Tesla isn’t very happy that Consumer Reports gave the Model 3 a Predicted Reliability rating without even testing the car.

Consumer Reports recently released its Annual Reliability Survey and it predicted the Model 3 will have average reliability based on the amount of technology it shares with the Model S. The publication’s subscribers rated the Model S above average for the first time in the annual survey, but the Model X continues to struggle and is actually the least reliable car in this year’s study. Speaking to Bloomberg, Jake Fisher, the magazine’s director of auto testing said, “They realize that it’s important to get this car right. We would’ve not predicted average for the Model 3 unless we saw above-average data for the Model S. If the Model S was still just average, we would’ve not made that prediction.”

Not surprising, a Tesla spokeswoman released a statement on Consumer Reports‘ predicted reliability rating: “Consumer Reports has not yet driven a Model 3, let alone do they know anything substantial about how the Model 3 was designed and engineered. Time and time again, our own data shows that Consumer Reports‘ automotive reporting is consistently inaccurate and misleading to consumers.”

Consumer Reports has since fired back, releasing a lengthy statement of its own. The publication clarified the reliability expectation is based on its 2017 Annual Reliability Survey, which measures the dependability of a vehicle as opposed to the satisfaction, of more than 300 car models, using the responses of individual owners of more than 640,000 vehicles. To make the prediction, Consumer Reports uses survey data it receives from those car owners to predict the expected reliability of new cars being introduced to the market by looking at the automaker’s historic results, separate from hands-on road tests it uses for its overall score.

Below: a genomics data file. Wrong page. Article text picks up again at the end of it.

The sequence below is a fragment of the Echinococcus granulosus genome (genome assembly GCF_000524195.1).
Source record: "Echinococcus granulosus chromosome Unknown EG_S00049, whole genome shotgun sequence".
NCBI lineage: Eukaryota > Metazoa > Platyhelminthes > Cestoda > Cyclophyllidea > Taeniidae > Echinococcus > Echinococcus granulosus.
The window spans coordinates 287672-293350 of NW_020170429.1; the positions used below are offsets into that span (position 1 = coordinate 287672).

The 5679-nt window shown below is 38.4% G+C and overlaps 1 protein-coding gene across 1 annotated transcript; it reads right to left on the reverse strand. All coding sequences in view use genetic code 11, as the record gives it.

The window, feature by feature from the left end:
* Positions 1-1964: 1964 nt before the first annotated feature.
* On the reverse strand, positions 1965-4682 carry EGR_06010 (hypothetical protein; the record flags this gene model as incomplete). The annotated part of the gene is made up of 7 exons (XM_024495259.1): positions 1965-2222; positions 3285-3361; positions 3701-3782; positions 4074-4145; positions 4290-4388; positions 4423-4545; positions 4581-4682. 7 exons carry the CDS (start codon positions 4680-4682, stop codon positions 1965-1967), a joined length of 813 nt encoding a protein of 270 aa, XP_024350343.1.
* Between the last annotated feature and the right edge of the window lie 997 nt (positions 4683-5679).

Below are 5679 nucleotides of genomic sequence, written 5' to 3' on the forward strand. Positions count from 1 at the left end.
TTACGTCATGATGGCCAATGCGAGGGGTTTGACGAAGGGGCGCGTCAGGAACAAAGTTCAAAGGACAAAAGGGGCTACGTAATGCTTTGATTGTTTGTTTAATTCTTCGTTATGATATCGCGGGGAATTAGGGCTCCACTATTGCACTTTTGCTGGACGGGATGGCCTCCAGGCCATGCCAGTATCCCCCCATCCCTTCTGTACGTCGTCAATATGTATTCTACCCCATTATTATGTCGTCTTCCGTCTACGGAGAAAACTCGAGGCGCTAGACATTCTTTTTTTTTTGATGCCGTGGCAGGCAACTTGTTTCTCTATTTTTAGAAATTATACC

To arrive at a predicted reliability for the Model 3, the publication looked at over 2,000 consumer survey responses about Tesla models. It reiterated that the Model S has above average reliability for the first time ever and the Model S is currently the magazine’s top rated car, period. But like all those that have pre-ordered the Model 3, Consumer Reports is still waiting for its car since the publication purchases the vehicles it tests.

“Thanks to technological advances such as product changes delivered by an over-the-air software update and thereby adding or subtracting features, we reevaluate products to inform consumers about what to expect after any update,” said Consumer Reports in a statement. “These changes are then reflected in our ratings. Tesla frequently updates its software in just this way, which is relatively unique in the automotive market, often resulting in material changes to its products and therefore our ratings — both positively and negatively. It also happens to drive more frequent press coverage given the need to communicate product changes to consumers.”

“While our reliability survey data feeds into the overall score we give any product, that is just one input,” the publication added. “As with all the cars we review, you can rest assured that we will thoroughly test and evaluate the Model 3 with the same care and scrutiny we apply to all the cars we test just as soon as we can get one — we’re waiting patiently along with other consumers.”

This article appears also at AutoGuide.